Between 2002 and 2010, the team with the #26 pick in the NBA Draft has gotten, on average, the 7th-best player in the draft.
The team that drafts 9th has gotten the 2nd-best player. The team that drafts 24th has gotten the 10th-best player. And the team with the #2 overall pick has only gotten the 6th-best player.
These are some of the crazy revelations we found when we crunched the numbers on the nine drafts between 2002 and 2010.
To get an idea of how well the players at each pick panned out, we averaged win shares per 48 minutes for all the players selected with the same number draft pick between 2002 and 2010 (we excluded 2011 because of the lockout-shortened season). “Win shares per 48 minutes” is a complicated stat that, to put it simply, tells you how good of an all-around player someone is.
Here’s what we found:
Photo: Tony Manfred/Business Insider
Some quick bullet points on this chart:
- Here are the top-10 spots to draft at, in order: 1, 9, 4, 3, 7, 2, 26, 5, 10, 24
- The 26th pick was obviously the stand out: John Salmons, Kevin Martin, Jason Maxiell, Jordan Farmar, Aaron Brooks, George Hill, and Taj Gibson were all taken 26th in their respective drafts.
- The 26th pick averaged 0.095 win shares per 48 minutes. The 2nd pick averaged 0.096.
- The 16th pick was shockingly bad: Jiri Welsch, Troy Bell, Kirk Snyder, Joey Graham, Rodney Carney, and James Johnson were all picked there.
- Teams on the edge of the lottery (picks 14-22), has picked worse players than those picking in the 20s.
A quick note on sample size: We chose to start this as 2002 because we wanted to take into account current trends in how teams draft. Obviously if you went all the way back to the mid-80s, the value #26 pick would regress to the mean. But that wouldn’t accurately capture the conventional wisdom of how teams are drafting right now.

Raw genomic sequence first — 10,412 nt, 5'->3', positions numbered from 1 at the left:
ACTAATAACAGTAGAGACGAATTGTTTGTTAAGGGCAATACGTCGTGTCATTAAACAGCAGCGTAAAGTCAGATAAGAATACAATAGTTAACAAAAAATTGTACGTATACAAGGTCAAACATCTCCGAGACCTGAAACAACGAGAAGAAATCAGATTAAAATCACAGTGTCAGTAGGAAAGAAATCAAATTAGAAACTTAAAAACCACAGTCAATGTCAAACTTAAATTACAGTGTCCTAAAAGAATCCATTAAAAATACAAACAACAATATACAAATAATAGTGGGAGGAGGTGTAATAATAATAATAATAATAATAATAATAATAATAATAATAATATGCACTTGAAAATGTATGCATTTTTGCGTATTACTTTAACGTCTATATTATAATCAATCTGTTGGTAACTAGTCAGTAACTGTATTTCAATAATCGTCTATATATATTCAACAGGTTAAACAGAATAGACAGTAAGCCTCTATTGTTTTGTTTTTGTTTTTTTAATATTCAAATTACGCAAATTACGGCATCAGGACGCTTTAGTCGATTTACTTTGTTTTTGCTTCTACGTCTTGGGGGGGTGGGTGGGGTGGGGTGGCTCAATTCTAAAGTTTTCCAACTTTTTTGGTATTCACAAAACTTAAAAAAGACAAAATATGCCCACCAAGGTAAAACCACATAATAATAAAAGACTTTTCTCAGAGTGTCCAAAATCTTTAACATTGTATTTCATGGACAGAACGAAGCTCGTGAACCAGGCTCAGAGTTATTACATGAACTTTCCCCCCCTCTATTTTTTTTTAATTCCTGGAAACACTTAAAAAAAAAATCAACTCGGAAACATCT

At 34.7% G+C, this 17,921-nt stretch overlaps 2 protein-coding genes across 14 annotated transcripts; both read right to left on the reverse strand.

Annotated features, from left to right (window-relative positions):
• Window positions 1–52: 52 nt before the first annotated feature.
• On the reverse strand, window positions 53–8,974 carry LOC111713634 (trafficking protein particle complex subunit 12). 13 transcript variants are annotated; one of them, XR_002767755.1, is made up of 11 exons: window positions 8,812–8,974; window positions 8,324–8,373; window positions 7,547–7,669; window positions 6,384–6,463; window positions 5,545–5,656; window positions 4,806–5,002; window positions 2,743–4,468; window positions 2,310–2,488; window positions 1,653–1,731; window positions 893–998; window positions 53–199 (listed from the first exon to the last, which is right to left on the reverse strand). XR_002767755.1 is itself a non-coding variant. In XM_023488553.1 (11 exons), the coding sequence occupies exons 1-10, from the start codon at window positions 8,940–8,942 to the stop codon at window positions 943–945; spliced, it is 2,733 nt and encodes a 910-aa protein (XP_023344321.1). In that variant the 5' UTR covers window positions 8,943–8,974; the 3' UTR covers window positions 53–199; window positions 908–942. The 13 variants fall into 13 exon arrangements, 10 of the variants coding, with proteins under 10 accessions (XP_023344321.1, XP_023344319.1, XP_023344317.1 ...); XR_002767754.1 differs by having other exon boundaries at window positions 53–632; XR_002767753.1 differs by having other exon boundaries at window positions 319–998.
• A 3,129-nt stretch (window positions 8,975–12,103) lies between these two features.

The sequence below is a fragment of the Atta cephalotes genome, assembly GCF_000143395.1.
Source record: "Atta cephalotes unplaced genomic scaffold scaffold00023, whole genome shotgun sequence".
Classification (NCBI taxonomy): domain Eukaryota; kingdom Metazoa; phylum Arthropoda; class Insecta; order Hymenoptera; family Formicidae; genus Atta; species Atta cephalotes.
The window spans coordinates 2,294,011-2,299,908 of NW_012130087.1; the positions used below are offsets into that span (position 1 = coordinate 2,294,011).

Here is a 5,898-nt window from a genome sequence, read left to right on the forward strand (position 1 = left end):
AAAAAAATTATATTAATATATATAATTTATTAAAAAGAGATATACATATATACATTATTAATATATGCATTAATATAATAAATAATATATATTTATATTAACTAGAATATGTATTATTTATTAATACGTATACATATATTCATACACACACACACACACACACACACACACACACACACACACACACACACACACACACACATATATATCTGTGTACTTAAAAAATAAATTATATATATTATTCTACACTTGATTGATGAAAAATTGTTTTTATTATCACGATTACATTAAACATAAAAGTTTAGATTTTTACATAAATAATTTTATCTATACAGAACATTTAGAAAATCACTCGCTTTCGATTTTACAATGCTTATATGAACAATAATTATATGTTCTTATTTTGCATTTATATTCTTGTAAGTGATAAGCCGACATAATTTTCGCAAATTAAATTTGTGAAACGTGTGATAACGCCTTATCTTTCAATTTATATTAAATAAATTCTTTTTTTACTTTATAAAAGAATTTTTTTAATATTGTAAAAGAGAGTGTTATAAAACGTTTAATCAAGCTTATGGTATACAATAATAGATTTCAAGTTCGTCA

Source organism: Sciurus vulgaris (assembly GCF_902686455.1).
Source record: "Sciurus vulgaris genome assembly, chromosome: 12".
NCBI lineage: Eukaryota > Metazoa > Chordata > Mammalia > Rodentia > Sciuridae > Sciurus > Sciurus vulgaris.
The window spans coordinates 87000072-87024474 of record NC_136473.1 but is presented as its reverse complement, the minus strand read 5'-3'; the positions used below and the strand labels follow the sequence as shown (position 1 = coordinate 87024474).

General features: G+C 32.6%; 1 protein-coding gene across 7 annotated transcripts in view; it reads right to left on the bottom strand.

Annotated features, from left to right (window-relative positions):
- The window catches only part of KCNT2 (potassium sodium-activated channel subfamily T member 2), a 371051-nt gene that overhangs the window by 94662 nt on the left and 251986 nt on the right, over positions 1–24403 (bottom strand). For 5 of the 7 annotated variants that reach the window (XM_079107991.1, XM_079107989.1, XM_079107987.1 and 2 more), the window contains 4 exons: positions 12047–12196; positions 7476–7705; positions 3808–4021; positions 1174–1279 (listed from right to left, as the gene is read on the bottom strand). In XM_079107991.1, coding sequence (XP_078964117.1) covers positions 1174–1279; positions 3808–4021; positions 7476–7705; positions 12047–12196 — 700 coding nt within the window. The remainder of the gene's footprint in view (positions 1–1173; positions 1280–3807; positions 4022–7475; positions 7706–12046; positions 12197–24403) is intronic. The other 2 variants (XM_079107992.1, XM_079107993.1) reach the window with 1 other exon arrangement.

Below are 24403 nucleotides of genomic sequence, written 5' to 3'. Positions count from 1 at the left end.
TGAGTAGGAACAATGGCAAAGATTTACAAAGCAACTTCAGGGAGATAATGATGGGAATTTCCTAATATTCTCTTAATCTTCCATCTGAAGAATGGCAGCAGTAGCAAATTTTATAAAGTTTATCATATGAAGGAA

For example, when you look at those guys taken at #26, you see a trend. They’re generally college standouts who stayed in school for at least three years (except Farmar), but still slipped out of the lottery. These guys typically don’t become superstars, but they pretty consistently find their way into NBA starting lineups.
It’s not that the #26 pick is magical, it’s that the same type of player keeps landing there over and over again.
Because teams in the late-lottery and early non-lottery are taking flyers on talented but unproven players. Some of them have hit it big (Al Jefferson, Josh Smith, and to a lesser extent JaVale McGee), but most of these guys flop.
So who should be excited?
The Indiana Pacers hold the apparently lucrative #26 pick this year, the Detroit Pistons hold the #9 pick, and the Cleveland Cavaliers hold the #24 pick.
Who should be running scared?
The Bobcats have the #2 pick, but are desperately trying to trade it. The Rockets have the deadly #16 pick, but they’re rumoured to be trading that as well. And picks #6 and #8, which have been busts recently, are the property of Portland and Toronto, respectively.
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